Mom gets run down by train when baby stroller gets stuck

Discussion in 'Off The Beaten Track' started by Louise, Oct 10, 2011.

  1. Civic

    Civic New Member

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    I wonder if the people who feel this way plan on volunteering to do all the stuff the dead mother did for her baby? Feed her, bathe her, change her diapers, etc. Any takers?
     
  2. MacMadame

    MacMadame Internet Beyotch

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    Or she could have learned from her mistake and been more careful in the future.

    All parents do stupid things at times. Luckily most of us survive anyway. But to think that we'd be better off without our parents because sometimes they do stupid things is ridiculous.
     
  3. Angelskates

    Angelskates Well-Known Member

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    They didn't want to die. I would not have helped; a person is never going to win going up against a train. That's why the warning gates go down before the train actually arrives, because it takes time for the train to stop. I would do exactly what those who were there did - yell.

    There's a difference between doing something stupid and doing something unsafe, and life threatening for you and/or your child.
     
  4. MacMadame

    MacMadame Internet Beyotch

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    I don't agree. I think this mother was a moron and paid for it. But I find the idea that some people truly believe her child is better off now to be completely horrifying.
     
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  5. Angelskates

    Angelskates Well-Known Member

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    I agree. But I don't think doing something stupid is the same as doing something life threatening/dangerous not just for yourself but for someone else. She was more than than stupid, she was selfish.
     
  6. Japanfan

    Japanfan Well-Known Member

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    But she gave up her life for that of her child, which is arguably as selfless as a person can be.

    Who knew what her mindset was when she entered the tracks? She could have been panicked about something and in a hurry. And she didn't know the stroller would get stuck. . .

    So I don't know how fair it is to judge her stupidity? People do stupid things all the time that could potentially have negative consequences for themselves or some else. Even fatal consequences. Except, most people get away with it.
     
  7. Hannahclear

    Hannahclear Well-Known Member

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    Yes, of course, she was an absolute idiot. But at least she was willing to pay for her stupidity by putting her child's life first. I just don't think "luck" is compatible with "motherless two year old." That little girl is now without the person pretty much every child psychologist will tell you is the most important in the first three years of life. I damn well hope she's got an awesome dad, grandma and aunties.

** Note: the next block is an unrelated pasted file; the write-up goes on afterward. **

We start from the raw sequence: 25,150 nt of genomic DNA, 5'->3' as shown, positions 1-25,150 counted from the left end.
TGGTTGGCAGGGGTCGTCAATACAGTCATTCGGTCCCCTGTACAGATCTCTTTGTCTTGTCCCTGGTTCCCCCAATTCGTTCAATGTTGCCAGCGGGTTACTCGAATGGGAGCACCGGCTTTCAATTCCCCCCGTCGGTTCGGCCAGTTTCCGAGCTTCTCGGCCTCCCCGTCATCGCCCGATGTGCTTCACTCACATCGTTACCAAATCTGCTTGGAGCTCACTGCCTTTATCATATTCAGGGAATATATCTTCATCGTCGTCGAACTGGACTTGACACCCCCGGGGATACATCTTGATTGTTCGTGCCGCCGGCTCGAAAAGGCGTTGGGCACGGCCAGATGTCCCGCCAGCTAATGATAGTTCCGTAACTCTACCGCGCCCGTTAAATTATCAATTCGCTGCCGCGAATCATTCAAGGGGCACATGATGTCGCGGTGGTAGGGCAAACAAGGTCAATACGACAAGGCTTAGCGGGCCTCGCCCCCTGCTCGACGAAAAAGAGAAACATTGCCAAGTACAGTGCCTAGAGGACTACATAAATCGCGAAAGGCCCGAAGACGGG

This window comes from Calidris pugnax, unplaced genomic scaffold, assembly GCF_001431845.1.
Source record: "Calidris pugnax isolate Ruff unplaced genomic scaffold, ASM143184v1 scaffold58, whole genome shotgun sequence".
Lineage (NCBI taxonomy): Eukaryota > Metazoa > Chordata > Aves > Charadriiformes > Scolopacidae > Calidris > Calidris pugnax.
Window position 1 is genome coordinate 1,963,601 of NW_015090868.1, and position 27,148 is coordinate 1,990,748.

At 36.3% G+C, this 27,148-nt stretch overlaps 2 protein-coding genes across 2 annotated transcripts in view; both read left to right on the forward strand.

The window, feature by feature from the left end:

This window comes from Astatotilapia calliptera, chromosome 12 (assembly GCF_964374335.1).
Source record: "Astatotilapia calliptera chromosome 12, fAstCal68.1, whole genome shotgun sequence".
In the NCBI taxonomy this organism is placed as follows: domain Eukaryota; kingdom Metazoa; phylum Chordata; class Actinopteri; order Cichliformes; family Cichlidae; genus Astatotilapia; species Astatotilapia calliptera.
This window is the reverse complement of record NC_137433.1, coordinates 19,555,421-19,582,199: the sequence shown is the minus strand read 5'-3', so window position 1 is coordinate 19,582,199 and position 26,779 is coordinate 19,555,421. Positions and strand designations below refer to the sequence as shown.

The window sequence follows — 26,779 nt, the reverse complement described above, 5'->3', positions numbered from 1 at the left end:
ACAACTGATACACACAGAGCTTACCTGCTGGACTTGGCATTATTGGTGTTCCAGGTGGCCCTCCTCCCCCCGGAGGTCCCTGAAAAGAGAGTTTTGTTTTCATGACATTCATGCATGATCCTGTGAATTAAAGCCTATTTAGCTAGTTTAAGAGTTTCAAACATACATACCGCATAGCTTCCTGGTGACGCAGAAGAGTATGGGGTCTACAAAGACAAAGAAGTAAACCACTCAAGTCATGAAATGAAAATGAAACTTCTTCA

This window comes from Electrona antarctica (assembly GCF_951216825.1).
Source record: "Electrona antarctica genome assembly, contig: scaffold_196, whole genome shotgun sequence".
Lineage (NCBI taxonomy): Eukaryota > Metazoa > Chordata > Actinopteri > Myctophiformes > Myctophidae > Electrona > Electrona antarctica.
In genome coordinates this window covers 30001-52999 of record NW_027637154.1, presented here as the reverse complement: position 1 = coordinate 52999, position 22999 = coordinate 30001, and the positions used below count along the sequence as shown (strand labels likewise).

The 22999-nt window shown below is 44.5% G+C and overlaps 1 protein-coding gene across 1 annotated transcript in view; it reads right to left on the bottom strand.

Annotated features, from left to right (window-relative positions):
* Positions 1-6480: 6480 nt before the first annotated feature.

8. duane

    duane New Member

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    I immediately took Louise's comments as sarcastic and angry at the mother because of her actions, and she later clarified her comments.

    As stated...what if both the mother and child had survived? No one would be calling the mother a hero for saving her child, but would be insisting that the child be removed and the mother charged with child endangerment. Of course, if the mother had survived and the baby killed, everyone would be calling for the mother's head.

    The mother was not just "stupid". She was reckless...putting herself and, even worse, her child's life in danger. And I don't think people do reckless, life-threatening things all the time--especially when their child's life is involved.
     
  9. Beefcake

    Beefcake Guest

    :blah: Yes, because those menial tasks are what motherhood is all about.
     
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  10. danceronice

    danceronice Corgi Wrangler

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  11. numbers123

    numbers123 Well-Known Member

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    There are plenty of stupid, unsafe and life threatening things that people do every single day that involve themselves and/or others.

    Not using car seats correctly, drinking and driving, walking across an interstate in rush hour traffic (recent event here), etc. Most of those acts are selfish but they get away with them most of the time.

    It was a stupid thing to do - I think we agree with that. Whether or not she is a hero for saving her child is another story.
     
  12. FigureSpins

    FigureSpins New Member

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    I don't think anyone's calling her a hero, other than her own mother saying that she saved the baby's life. To me, that's a grieving parent trying to find a slim bit of silver lining after the loss of her own child. Just my read of the article.